Yesterday’s meeting between Finance Minister Euclid Tsakalotos and Bank of Greece Governor Yannis Stournaras just two days before the European Commission’s report on the Greek economy reveals the government’s concern over the problems that lie ahead, the most important of which is the looming problem of non-performing loans (NPLs) that has burdened the banks and the economy in general.
The fact that the government and the central bank agreed to form a joint task force to thresh out the plans of the Bank of Greece and of the Hellenic Financial Stability Fund, which can complement each other in addressing the problem, demonstrates that European Authorities have not yet been convinced by the government’s plan.
Obviously, the government wanted to avoid at all costs objections in the Commission’s report regarding the course of the economy, so as to ensure disbursal of the one billion euros that Greece is to receive from European central banks’ profits on Greek bonds and to avert a negative climate ahead of Athens’ planned issuance of a seven-year or ten-year bond.
The delays and problems are a given and so the government’s economic team sees the difficulties more clearly and is seeking the support of Mr. Stournaras. Tsakalotos’ stance contrasts sharply with that of other ministers and the PM himself, who spoke of over-estimated technocrat bankers.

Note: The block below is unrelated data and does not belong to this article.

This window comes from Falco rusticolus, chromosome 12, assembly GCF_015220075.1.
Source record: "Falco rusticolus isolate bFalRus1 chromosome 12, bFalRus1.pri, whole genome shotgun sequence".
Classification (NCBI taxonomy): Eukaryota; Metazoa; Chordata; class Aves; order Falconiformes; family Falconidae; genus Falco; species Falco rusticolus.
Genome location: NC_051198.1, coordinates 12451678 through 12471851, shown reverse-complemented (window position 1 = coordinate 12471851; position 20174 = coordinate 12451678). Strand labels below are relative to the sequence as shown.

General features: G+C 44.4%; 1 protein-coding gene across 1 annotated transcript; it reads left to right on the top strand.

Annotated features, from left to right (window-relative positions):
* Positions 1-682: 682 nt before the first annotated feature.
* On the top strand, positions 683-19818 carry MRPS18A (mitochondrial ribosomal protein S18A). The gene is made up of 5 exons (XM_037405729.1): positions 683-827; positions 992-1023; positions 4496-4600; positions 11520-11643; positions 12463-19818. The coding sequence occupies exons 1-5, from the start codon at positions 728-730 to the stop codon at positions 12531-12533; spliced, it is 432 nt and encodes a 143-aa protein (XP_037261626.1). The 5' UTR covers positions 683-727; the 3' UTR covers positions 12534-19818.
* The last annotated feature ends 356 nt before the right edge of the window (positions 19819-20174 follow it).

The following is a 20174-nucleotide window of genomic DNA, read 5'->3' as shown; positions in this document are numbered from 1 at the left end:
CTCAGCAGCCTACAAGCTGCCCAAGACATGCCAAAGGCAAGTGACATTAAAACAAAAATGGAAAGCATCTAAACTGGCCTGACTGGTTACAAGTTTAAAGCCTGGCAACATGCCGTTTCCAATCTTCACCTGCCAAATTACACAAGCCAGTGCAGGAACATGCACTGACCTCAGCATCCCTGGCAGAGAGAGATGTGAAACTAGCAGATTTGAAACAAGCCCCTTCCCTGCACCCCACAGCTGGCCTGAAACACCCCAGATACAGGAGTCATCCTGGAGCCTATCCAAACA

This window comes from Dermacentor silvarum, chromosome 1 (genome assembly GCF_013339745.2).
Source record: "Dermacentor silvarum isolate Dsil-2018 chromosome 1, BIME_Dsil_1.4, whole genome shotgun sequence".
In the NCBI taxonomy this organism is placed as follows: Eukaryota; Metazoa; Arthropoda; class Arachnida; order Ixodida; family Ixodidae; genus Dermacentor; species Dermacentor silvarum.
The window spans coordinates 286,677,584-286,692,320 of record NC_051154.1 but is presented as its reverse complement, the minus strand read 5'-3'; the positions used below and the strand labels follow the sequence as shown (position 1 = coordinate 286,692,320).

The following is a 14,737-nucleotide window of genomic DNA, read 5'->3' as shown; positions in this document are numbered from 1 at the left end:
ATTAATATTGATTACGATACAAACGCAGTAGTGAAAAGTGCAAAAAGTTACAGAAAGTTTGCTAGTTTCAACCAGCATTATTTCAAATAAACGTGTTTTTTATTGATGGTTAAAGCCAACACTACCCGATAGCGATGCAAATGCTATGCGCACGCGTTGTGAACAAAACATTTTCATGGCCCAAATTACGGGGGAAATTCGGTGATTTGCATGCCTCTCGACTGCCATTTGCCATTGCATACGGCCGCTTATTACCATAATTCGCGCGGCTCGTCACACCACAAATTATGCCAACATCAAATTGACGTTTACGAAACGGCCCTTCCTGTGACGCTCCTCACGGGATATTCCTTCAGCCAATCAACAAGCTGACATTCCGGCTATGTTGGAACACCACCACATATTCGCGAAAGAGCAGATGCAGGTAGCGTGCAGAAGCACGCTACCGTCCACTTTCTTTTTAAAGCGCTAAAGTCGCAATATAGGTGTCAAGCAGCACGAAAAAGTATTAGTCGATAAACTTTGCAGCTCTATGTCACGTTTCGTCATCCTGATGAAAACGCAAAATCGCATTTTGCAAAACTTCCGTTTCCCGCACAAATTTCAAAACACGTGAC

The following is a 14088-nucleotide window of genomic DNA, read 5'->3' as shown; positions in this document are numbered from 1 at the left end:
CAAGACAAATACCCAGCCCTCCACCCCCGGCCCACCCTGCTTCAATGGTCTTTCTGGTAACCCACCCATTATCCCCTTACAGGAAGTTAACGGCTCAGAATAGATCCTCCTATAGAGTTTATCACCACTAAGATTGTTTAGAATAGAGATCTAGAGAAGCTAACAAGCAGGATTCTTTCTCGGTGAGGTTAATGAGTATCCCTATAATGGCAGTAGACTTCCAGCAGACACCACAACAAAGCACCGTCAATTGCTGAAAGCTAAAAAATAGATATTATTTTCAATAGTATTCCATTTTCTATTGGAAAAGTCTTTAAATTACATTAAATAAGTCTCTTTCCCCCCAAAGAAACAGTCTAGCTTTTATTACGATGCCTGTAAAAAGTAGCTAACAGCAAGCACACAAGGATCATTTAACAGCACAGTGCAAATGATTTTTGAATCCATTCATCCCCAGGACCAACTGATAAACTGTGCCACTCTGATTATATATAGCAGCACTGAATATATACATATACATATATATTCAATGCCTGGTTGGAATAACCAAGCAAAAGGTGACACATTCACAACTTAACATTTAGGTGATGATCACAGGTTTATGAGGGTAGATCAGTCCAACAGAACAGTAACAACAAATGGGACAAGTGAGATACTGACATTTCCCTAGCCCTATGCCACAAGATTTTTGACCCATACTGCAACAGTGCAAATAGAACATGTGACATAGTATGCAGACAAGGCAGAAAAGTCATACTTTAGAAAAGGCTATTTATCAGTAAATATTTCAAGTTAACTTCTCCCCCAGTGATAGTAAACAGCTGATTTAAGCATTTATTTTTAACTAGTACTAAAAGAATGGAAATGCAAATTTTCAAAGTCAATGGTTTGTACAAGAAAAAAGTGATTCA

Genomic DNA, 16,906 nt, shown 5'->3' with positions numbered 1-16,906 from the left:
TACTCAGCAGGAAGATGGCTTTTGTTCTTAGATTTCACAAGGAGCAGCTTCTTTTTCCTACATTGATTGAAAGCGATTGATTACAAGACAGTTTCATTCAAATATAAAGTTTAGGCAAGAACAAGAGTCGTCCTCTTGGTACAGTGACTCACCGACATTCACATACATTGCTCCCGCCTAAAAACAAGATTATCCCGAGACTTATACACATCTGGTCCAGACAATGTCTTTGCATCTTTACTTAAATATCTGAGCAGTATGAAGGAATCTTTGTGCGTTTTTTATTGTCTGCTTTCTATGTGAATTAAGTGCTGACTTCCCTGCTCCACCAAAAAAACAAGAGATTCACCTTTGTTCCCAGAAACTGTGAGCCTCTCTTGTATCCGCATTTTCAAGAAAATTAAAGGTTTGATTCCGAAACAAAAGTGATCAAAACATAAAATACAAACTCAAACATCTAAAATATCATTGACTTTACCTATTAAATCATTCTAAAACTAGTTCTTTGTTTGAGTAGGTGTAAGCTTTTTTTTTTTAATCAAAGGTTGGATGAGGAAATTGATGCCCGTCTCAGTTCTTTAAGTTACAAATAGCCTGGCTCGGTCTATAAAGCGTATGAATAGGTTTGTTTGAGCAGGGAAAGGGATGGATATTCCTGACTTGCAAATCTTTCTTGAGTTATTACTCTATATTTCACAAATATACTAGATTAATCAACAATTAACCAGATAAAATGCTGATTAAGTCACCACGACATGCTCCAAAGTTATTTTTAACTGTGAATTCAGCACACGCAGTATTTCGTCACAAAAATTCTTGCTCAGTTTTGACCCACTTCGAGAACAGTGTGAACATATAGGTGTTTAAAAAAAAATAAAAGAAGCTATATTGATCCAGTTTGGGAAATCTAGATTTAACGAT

Mr. Tsipras must at some point decide if he will become a European Social Democrat – as he has depicted himself for some time with efforts to build bridges in order to fashion a progressive political pole – or whether he will again resort to his old tactic of opportunistic choices and easy, hollow pledges.
With the economy trapped in a polarised pre-electoral climate, there is a significant chance of back pedaling. That danger is increased by the government’s indecisiveness, ideological fixations, and partisan electoral aims.
However, neither the economy nor society can withstand more games at their expense and this should be understood while there is still time.